Quick Start Guide¶
About the Web Curator Tool¶
The Web Curator Tool is a tool for managing the selective web harvesting process. It is typically used at national libraries and other collecting institutions to preserve online documentary heritage.
Unlike previous tools, it is enterprise-class software, and is designed for non-technical users like librarians. The software was developed jointly by the National Library of New Zealand and the British Library, and has been released as free software for the benefit of the international collecting community.
- Apache Tomcat 8.5 or newer
- MySQL 5.0.95 or newer. PostgreSQL and Oracle are also supported, but in this Quick Start Guide we’ll be using MySQL/MariaDB
- Heritrix 3.3.0 or newer
- Java 8 or higher
Setting up Heritrix 3¶
We’re assuming that Tomcat and MySQL have already been set up. For Heritrix 3.3.0, we’ll be using a recent stable build of the 3.3.0 branch. The Heritrix 3 Github wiki contains a section detailing the current master builds available https://github.com/internetarchive/heritrix3/wiki#master-builds.
Unzip the archive containing the Heritrix binary, go into the resulting directory and execute the following:
user@host:/usr/local/heritrix-3.3.0-SNAPSHOT$ cd bin user@host:/usr/local/heritrix-3.3.0-SNAPSHOT/bin$ user@host:/usr/local/heritrix-3.3.0-SNAPSHOT/bin$ ./heritrix -a admin
This starts up Heritrix with the password “admin” for the user admin, which is the default set of credentials
used by the WCT harvest agent. You can also specify the Heritrix jobs directory using the
Otherwise the default will be used <HERITRIX_HOME>/jobs.
Creating the database¶
Download the latest stable binary WCT release from https://github.com/DIA-NZ/webcurator/releases. Extract the archive and go into the resulting directory (in our case /tmp/wct). Then, to create the WCT database and its objects, run the script set-up-mysql.sh (found in the db subdirectory):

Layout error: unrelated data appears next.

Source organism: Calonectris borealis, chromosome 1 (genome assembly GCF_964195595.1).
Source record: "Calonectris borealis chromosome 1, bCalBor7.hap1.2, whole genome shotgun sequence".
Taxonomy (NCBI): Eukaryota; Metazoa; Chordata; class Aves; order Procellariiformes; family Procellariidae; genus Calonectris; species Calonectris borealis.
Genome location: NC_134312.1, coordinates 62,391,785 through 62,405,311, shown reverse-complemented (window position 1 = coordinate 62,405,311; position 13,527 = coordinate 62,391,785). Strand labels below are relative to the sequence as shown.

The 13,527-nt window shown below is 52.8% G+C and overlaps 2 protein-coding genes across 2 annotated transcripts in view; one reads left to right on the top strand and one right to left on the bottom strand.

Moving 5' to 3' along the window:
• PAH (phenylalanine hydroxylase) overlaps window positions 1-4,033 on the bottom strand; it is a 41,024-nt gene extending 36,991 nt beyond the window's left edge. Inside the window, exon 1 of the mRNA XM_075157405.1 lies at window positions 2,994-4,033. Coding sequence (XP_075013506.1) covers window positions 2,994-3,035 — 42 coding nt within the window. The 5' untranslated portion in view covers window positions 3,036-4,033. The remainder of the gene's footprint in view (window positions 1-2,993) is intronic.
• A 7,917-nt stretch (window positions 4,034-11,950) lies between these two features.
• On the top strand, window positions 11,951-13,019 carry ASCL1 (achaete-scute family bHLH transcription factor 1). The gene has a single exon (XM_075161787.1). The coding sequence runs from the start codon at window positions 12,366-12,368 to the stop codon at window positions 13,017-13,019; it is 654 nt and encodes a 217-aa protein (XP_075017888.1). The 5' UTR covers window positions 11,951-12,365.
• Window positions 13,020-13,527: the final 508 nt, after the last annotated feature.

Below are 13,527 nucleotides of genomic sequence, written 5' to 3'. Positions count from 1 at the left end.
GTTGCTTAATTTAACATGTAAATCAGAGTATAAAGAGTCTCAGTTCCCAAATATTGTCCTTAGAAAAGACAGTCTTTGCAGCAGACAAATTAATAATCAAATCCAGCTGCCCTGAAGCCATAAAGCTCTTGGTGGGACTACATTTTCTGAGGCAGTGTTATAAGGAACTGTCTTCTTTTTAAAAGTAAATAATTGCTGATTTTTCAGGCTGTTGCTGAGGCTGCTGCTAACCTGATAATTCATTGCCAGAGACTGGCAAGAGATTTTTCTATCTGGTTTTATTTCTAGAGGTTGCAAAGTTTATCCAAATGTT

user@host:/tmp/wct$ cd db user@host:/tmp/wct/db$ ./set-up-mysql.sh
You’ll need to set the variable
$MYSQL_PWD in this script to the correct value for your MySQL
Deploying and configuring the WCT components¶
To deploy the WCT components into Tomcat, copy the war files from the WCT directory to the Tomcat webapps directory.
user@host:/tmp/wct$ cd war user@host:/tmp/wct/war$ cp * /usr/local/apache-tomcat-9.0.12/webapps
If Tomcat is already running with auto deploy configured
autoDeploy="true" , then the war files should
now be extracted into their own directories. If not, start/restart Tomcat.
Then shutdown Tomcat so you can edit the config files in the newly created directories.
Note that, by default, WCT assumes the existence of a directory /usr/local/wct , where it stores all its files. If you make sure that this directory exists, there should be no need to edit any config files.
After the war files have been extracted, we first need to check whether the database connection settings are appropriate for our situation. These settings can be found in the file webapps/wct/META-INF/context.xml. If you have a typical MySQL setup, you shouldn’t have to change anything here.
Next, we’ll make sure the WCT store component uses the correct directory for storage, by setting the variable
arcDigitalAssetStoreService.baseDir in webapps/wct-store/WEB-INF/classes/wct-das.properties to the
appropriate value. Make sure the device on which this directory is located has enough space to store your
harvests. By default, it uses /usr/local/wct/store.
Finally, we need to make sure the temporary directory used by the H3 Harvest Agent is suitable for our
situation by setting the variable
webapps/harvest-agent-h3/WEB-INF/classes/wct-agent.properties to the appropriate value. The default is
harvestAgent.baseHarvestDirectory path cannot match the Heritrix 3 jobs directory. This
will cause a conflict within the H3 Harvest Agent.
You can now start Tomcat, after which you should be able to login at http://localhost:8080/wct, using the user ‘bootstrap’ and password ‘password’. You can now create users and roles and configure the system. Refer to the User Manual for more information.
This document only covers the most simple scenario for setting up WCT and will probably not result in a system that meets the production requirements of your organisation. Important topics that have not been covered here:
- WCT can also authenticate users via LDAP (see the System Administrator Guide)
- By default all communication between the components and between the browser and WCT is unencrypted. To enable SSL/TLS, please follow the instructions for your version of Tomcat
- You can use OpenWayback to view harvests from within WCT, see the wiki on the WCT Github page: https://github.com/DIA-NZ/webcurator/wiki/Wayback-Integration